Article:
Experts say the next few weeks will be critical for President Trump

The White House says President Trump is feeling "mild" cold-like symptoms, hours after being diagnosed with COVID-19.

Dr. Lisa Maragakis, Senior Director of Infection Prevention for Johns Hopkins Health System, says the next two weeks will be critical for Mr. Trump.

"I would say that in the next 10 to 14 days, we'll have a good idea of how severe his symptoms have become," Dr. Maragakis says.

At 74, President Trump is considered "high-risk" for becoming severely ill from the virus.

Still, Maragakis cautions, many people, even higher-risk individuals, develop mild symptoms, or no symptoms at all.

"One of the most important things to watch for is any symptoms of shortness of breath or a dropping oxygen level," Dr. Maragakis says.  "So, one thing that's very helpful is to measure the amount of oxygen in the blood, using a simple sensor on the tip of your finger."

President Donald Trump speaks during a campaign rally at the Duluth International Airport on September 30, 2020 in Duluth, Minnesota. (Photo by Stephen Maturen/Getty Images)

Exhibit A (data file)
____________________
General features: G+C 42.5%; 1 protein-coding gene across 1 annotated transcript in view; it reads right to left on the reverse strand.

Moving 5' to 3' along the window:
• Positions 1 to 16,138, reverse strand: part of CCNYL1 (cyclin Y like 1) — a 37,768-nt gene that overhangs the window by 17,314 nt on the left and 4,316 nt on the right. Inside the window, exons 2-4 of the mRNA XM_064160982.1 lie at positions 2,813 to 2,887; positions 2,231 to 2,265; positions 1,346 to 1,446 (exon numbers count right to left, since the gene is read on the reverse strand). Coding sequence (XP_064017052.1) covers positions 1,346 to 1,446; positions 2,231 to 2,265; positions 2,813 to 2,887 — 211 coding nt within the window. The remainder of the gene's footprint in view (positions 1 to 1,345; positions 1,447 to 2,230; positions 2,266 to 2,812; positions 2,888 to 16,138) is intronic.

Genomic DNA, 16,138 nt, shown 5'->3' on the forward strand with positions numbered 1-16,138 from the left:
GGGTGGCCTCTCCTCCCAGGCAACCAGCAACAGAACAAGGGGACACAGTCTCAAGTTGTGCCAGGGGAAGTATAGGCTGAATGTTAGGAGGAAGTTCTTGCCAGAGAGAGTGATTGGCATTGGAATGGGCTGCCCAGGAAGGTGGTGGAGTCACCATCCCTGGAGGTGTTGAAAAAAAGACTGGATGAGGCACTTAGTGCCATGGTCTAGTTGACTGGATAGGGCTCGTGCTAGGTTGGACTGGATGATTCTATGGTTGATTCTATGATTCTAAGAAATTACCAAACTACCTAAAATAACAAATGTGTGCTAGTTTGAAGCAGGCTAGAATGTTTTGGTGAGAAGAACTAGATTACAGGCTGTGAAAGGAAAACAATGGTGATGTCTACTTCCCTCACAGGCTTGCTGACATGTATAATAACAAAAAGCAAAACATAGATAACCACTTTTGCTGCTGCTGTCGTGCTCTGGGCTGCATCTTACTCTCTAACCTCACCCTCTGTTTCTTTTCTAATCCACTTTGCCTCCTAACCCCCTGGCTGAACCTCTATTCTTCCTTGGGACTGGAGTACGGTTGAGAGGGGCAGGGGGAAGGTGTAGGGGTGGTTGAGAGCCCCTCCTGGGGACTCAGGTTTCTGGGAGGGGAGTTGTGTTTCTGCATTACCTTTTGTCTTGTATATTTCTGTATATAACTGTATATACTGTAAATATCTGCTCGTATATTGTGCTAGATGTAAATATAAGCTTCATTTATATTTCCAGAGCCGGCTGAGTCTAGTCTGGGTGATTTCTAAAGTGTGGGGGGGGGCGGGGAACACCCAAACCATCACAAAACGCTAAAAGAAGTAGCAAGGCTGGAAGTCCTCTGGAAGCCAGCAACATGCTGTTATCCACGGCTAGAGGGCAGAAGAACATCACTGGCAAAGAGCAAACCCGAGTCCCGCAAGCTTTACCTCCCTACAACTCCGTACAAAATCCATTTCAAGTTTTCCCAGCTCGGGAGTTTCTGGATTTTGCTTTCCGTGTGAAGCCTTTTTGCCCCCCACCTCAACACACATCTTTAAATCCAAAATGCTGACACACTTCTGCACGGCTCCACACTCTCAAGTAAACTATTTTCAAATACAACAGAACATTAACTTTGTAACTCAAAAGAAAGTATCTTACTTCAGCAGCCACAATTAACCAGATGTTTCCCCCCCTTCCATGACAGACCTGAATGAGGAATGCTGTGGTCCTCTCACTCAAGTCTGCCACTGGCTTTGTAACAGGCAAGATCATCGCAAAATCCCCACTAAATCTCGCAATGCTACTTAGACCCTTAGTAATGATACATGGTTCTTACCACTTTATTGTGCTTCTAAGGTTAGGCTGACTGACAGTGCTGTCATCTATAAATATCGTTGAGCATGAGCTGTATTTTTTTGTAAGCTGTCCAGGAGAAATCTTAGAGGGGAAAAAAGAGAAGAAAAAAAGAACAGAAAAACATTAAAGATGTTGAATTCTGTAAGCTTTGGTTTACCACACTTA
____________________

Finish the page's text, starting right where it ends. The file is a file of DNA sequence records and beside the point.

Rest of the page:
The President and First Lady Melania Trump and close aide Hope Hicks will remain isolated while they recover.

"We recommend isolation for a minimum of 10 days following the onset of symptoms or the first positive test," Dr. Maragakis says.  "That is really to allow the person to clear the virus so there is not a risk of transmission to others."

Because the President has made several trips and public appearances over the last few days, while not wearing a mask, Dr. Maragakis says it is possible Mr. Trump may have exposed many others to the virus.

Contract tracers will be trying to track down anyone who has been in close contact with the president and first lady.

"There will need to be an evaluation of who meets the definition of close contacts, of being within 6 feet for more than 15 minutes, especially if one or both individuals were not wearing masks."

Under CDC guidelines, anyone exposed should quarantine or stay home except to seek medical care, for two weeks.

"You're really separating yourself from others, in case you develop the disease at some time in that 14-day period," Maragakis says.